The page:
Iran’s Asymmetric Threat

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New Year in the Persian Gulf has opened in the usual atmosphere of scurrility, mistrust and competition. The Iranian nuclear crisis – already animated by economic and cyber warfare, an unrelenting diplomatic offensive, and a systematic program of sabotage, espionage and assassination – has, over the past month, incorporated yet another aspect: the specter of naval confrontation.

Iran is planning a new round of naval war games in February. These follow an earlier round, which unfolded against the backdrop of two unusually bold threats: the first, to close the Strait of Hormuz in response to the imposition of new sanctions; the second, to attack a U.S. aircraft carrier should it return to the Gulf.

Neither threat has so far been acted upon, of course, nor are they likely to be. As a number of analysts have noted, any attempt by Iran to disrupt the passage of oil out of the Gulf would be a largely self-defeating move, given its current economic fragility and abiding dependence on oil exports.

Rather, Iranian bellicosity is better understood as an attempt to shape expectations about its future behavior. In the rough-and-tumble world of international politics, a reputation for recklessness, even irrationality, can be a useful bargaining tool, as North Korean negotiating behavior attests. In particular, Iran is determined to drive up the risks of an attack on its territory, especially its nuclear facilities, by conveying the resolve and ability to respond with naval operations along a spectrum of intensity, from low level harassment of merchant shipping to the kind of hit-and-run attacks on U.S. naval platforms more commonly associated with Chinese strategy in the Western Pacific.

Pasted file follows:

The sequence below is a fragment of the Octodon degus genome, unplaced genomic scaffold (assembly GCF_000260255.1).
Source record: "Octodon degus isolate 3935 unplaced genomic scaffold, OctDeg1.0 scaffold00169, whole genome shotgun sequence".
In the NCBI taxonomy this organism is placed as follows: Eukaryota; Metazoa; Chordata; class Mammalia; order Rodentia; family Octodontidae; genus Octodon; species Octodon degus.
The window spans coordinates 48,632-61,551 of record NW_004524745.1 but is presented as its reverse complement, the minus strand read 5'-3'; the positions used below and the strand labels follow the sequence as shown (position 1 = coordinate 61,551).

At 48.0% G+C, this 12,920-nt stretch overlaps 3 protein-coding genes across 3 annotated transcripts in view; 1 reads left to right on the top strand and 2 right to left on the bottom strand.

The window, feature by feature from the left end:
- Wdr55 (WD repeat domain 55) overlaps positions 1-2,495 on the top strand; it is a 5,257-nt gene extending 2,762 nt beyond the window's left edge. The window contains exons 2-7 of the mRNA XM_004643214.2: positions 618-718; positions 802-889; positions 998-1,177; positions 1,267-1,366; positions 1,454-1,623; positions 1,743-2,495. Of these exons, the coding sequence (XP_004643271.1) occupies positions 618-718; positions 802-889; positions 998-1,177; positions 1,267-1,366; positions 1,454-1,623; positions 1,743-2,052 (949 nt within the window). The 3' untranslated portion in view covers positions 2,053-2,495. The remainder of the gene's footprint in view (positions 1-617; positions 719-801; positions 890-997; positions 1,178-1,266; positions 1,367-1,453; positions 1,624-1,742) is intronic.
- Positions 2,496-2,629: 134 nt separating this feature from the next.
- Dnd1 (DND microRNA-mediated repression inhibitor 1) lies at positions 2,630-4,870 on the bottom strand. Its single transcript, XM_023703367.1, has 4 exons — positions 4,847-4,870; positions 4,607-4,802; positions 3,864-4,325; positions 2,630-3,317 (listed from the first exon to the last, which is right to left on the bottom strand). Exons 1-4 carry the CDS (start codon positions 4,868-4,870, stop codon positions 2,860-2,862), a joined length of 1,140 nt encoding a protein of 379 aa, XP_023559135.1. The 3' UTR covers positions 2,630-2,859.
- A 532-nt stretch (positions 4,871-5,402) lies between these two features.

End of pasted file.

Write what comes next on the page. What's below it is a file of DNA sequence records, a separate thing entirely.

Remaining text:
That questions remain about the credibility of these threats is cold comfort for U.S. military planners, though. For them, a preoccupation with capabilities rather than intentions, which can change, means they now confront a potentially asymmetric challenge in the Gulf at a time when they are trying to make deep cuts in the defense budget and reorient their strategic focus to Asia. Indeed, evidence suggests that Washington is taking Tehran’s threats seriously.

This is no surprise. By regional standards, the Iranian navy represents an atypically strong coastal force with a coherent force structure designed not to defeat a superior naval power so much as impose prohibitive costs on intervening in Iran’s southern air and maritime approaches. Built for sea denial, it comprises submarines, mines and fast attack craft armed with anti-ship cruise missiles. Each of these capabilities is cheap relative to the platforms against which they’re being fielded, and each places a disproportionate burden on the side seeking to defend against them. Submarines are hard to find; mines take a long time to clear; and Fast Attack Craft, especially when used in numbers and dispersed formations, are difficult to prevent closing to a range at which their missiles become a serious risk to even well protected ships.

The effects of this force are magnified by congenial naval geography. By contrast with the Western Pacific, with its oceanic expanses and concentric archipelagic chains, the Persian Gulf is a narrow body of water, making it conducive to offensive denial operations. It has one constricted entry point. This creates a funneling effect that allows Iranian forces to concentrate their firepower. Short distances make operations less surveillance intensive, and therefore less technologically demanding. They also compress the warning time available to an enemy defending against missile strikes, while long stretches of noisy coastal water create an ideal acoustic environment for lurking Iranian submarines.  

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